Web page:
HIV service providers are the primary implementers of HIV care services, but rural HIV service providers are under researched. We used an interpretative phenomenological analysis to explore rural HIV service providers’ lived experiences of working in HIV care, who work in a rural region of a Midwestern state in the United States. From July to August 2019, 15 HIV service providers participated in a one-hour semi-structured telephone interview that elicited their experiences working in the rural HIV care continuum. Participants were tired of constantly educating and working to reduce HIV stigma; however, they received support from family and friends once they educated them about HIV. Participants felt they lacked control over systems and they developed emotional-based coping to address constant occupational stressors. Findings highlight the importance of resiliency and advocacy research and practice across ecological levels.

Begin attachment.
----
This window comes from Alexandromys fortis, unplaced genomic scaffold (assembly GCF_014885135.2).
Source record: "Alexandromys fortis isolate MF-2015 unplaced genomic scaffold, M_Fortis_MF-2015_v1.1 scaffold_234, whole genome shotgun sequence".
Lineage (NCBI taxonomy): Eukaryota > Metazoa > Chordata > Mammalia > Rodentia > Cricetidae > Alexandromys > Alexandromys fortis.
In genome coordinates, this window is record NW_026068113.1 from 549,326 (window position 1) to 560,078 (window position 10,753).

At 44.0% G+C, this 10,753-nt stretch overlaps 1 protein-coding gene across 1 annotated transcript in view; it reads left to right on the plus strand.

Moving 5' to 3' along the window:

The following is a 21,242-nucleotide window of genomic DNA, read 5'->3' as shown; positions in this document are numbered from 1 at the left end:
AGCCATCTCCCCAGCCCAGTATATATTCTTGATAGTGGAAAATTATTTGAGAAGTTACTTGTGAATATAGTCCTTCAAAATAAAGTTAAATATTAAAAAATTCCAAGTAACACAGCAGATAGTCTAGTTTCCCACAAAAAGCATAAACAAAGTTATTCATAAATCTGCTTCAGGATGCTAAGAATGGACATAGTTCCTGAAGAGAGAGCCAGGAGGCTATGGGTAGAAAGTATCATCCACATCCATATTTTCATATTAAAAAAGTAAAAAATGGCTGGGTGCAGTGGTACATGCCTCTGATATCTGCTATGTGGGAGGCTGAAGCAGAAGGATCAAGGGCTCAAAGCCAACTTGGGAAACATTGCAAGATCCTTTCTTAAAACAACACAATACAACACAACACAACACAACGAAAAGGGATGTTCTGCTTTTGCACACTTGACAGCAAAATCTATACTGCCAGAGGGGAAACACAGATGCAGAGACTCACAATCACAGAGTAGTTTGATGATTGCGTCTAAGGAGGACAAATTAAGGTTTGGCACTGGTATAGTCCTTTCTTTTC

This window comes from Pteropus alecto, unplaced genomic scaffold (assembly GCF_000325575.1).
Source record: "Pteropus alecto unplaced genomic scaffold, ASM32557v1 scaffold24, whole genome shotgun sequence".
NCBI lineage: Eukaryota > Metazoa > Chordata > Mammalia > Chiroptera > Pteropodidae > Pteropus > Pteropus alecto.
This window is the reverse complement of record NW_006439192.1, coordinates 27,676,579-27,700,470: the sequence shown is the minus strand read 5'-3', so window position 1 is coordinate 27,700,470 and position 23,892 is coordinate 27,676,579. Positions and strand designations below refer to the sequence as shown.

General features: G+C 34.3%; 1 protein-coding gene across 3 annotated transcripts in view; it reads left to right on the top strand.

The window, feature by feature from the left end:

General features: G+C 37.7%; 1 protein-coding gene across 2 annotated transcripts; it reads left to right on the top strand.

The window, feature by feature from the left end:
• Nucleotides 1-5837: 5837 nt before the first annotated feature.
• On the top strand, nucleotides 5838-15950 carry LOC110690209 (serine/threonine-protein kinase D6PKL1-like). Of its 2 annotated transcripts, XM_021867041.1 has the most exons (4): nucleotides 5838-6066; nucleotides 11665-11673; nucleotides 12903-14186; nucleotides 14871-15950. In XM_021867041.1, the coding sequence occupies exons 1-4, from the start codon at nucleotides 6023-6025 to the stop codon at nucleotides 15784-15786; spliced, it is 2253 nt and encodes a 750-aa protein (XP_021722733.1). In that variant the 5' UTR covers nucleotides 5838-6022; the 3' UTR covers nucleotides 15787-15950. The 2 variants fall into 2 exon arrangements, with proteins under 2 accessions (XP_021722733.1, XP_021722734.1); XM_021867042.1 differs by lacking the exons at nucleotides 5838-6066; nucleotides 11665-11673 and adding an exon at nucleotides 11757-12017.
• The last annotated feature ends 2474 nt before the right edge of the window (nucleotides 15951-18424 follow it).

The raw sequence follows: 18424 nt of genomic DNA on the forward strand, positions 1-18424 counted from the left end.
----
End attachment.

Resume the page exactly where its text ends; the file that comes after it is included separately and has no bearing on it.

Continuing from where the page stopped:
|Journal||AIDS Care - Psychological and Socio-Medical Aspects of AIDS/HIV|
|State||Accepted/In press - 2021|
- AIDS service organization
- HIV service provider
- HIV social work
- interpretative phenomenological analysis